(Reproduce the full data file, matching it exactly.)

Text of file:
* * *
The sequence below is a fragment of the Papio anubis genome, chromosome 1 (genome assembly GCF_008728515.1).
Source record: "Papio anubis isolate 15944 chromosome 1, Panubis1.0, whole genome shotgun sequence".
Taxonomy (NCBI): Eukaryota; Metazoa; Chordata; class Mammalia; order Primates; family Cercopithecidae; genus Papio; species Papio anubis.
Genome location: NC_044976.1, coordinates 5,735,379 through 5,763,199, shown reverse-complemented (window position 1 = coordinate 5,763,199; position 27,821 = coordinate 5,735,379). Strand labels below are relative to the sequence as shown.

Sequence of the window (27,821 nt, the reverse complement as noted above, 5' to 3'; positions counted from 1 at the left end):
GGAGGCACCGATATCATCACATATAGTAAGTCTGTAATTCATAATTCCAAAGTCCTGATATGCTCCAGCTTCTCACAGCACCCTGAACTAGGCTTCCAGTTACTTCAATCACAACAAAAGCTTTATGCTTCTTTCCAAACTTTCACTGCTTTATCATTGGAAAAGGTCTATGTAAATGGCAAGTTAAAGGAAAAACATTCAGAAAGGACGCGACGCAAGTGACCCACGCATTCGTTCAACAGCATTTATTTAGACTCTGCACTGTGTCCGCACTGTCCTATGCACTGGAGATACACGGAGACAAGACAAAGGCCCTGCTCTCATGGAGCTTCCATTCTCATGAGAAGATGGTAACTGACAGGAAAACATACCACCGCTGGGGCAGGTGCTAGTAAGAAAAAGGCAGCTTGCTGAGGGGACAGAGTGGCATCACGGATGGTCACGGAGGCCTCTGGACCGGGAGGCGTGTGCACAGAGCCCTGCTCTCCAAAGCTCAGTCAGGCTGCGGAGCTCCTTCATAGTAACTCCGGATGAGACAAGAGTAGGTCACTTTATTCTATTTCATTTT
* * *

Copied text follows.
The sequence below is a fragment of the Papio anubis genome, chromosome 1 (genome assembly GCF_008728515.1).
Source record: "Papio anubis isolate 15944 chromosome 1, Panubis1.0, whole genome shotgun sequence".
Taxonomy (NCBI): Eukaryota; Metazoa; Chordata; class Mammalia; order Primates; family Cercopithecidae; genus Papio; species Papio anubis.
Genome location: NC_044976.1, coordinates 5,735,379 through 5,763,199, shown reverse-complemented (window position 1 = coordinate 5,763,199; position 27,821 = coordinate 5,735,379). Strand labels below are relative to the sequence as shown.

Sequence of the window (27,821 nt, the reverse complement as noted above, 5' to 3'; positions counted from 1 at the left end):
GGAGGCACCGATATCATCACATATAGTAAGTCTGTAATTCATAATTCCAAAGTCCTGATATGCTCCAGCTTCTCACAGCACCCTGAACTAGGCTTCCAGTTACTTCAATCACAACAAAAGCTTTATGCTTCTTTCCAAACTTTCACTGCTTTATCATTGGAAAAGGTCTATGTAAATGGCAAGTTAAAGGAAAAACATTCAGAAAGGACGCGACGCAAGTGACCCACGCATTCGTTCAACAGCATTTATTTAGACTCTGCACTGTGTCCGCACTGTCCTATGCACTGGAGATACACGGAGACAAGACAAAGGCCCTGCTCTCATGGAGCTTCCATTCTCATGAGAAGATGGTAACTGACAGGAAAACATACCACCGCTGGGGCAGGTGCTAGTAAGAAAAAGGCAGCTTGCTGAGGGGACAGAGTGGCATCACGGATGGTCACGGAGGCCTCTGGACCGGGAGGCGTGTGCACAGAGCCCTGCTCTCCAAAGCTCAGTCAGGCTGCGGAGCTCCTTCATAGTAACTCCGGATGAGACAAGAGTAGGTCACTTTATTCTATTTCATTTT